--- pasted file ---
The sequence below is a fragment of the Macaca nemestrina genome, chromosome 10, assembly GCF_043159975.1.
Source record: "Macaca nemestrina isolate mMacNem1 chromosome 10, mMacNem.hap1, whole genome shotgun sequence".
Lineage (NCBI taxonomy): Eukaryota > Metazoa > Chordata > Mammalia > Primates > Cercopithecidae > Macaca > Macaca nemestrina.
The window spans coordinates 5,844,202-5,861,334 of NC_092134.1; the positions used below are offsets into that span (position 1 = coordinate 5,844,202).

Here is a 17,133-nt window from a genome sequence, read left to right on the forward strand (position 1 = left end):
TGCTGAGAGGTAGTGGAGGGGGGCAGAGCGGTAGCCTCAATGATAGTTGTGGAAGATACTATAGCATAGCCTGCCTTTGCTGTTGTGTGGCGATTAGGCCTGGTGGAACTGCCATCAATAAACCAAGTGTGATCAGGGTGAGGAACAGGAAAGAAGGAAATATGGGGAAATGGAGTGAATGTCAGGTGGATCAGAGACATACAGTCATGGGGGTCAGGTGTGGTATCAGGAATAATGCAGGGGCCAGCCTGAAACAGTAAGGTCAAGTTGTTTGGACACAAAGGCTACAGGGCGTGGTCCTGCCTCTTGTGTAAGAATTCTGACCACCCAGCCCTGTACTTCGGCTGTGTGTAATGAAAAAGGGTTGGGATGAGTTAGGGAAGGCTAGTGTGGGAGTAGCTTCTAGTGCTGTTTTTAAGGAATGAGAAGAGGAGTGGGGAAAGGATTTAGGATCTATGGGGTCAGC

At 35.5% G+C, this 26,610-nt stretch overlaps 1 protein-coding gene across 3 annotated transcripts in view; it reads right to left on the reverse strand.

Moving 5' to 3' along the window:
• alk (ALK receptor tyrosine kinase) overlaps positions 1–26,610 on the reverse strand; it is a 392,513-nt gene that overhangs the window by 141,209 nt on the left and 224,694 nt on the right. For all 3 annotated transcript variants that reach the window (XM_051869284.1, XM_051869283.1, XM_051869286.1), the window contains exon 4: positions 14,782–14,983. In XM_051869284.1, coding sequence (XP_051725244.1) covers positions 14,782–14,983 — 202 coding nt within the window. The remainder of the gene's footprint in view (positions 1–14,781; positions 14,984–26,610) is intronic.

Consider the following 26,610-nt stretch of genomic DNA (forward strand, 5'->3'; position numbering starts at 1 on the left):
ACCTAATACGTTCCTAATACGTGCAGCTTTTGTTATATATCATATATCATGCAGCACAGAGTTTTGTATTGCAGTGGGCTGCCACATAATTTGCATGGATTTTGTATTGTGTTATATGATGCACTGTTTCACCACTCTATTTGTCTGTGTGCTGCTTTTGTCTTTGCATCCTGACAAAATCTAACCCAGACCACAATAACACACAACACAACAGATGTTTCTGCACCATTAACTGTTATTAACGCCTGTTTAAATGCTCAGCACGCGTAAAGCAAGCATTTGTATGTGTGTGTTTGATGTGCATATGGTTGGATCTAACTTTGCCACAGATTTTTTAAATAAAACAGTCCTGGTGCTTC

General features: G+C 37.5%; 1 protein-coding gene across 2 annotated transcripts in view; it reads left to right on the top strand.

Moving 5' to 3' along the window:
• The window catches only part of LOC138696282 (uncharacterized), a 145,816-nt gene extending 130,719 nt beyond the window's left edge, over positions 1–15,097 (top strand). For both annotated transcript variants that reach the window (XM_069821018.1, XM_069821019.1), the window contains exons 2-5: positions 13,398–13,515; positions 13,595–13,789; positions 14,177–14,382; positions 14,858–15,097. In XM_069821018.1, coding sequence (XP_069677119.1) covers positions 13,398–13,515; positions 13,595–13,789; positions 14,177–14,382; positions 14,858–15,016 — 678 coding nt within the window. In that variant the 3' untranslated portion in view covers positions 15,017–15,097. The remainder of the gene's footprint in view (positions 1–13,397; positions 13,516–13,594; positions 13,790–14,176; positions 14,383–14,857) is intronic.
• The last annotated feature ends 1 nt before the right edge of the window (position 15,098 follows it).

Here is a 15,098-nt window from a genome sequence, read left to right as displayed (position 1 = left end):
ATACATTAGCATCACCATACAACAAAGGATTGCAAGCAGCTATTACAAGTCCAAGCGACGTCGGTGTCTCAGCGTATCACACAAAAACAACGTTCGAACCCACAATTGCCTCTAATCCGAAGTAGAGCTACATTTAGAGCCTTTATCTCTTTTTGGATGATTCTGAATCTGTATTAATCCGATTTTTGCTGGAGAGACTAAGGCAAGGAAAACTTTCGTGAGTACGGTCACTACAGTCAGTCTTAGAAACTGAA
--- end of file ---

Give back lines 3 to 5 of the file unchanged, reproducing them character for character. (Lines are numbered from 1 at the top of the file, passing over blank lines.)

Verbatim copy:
Lineage (NCBI taxonomy): Eukaryota > Metazoa > Chordata > Mammalia > Primates > Cercopithecidae > Macaca > Macaca nemestrina.
The window spans coordinates 5,844,202-5,861,334 of NC_092134.1; the positions used below are offsets into that span (position 1 = coordinate 5,844,202).

Here is a 17,133-nt window from a genome sequence, read left to right on the forward strand (position 1 = left end):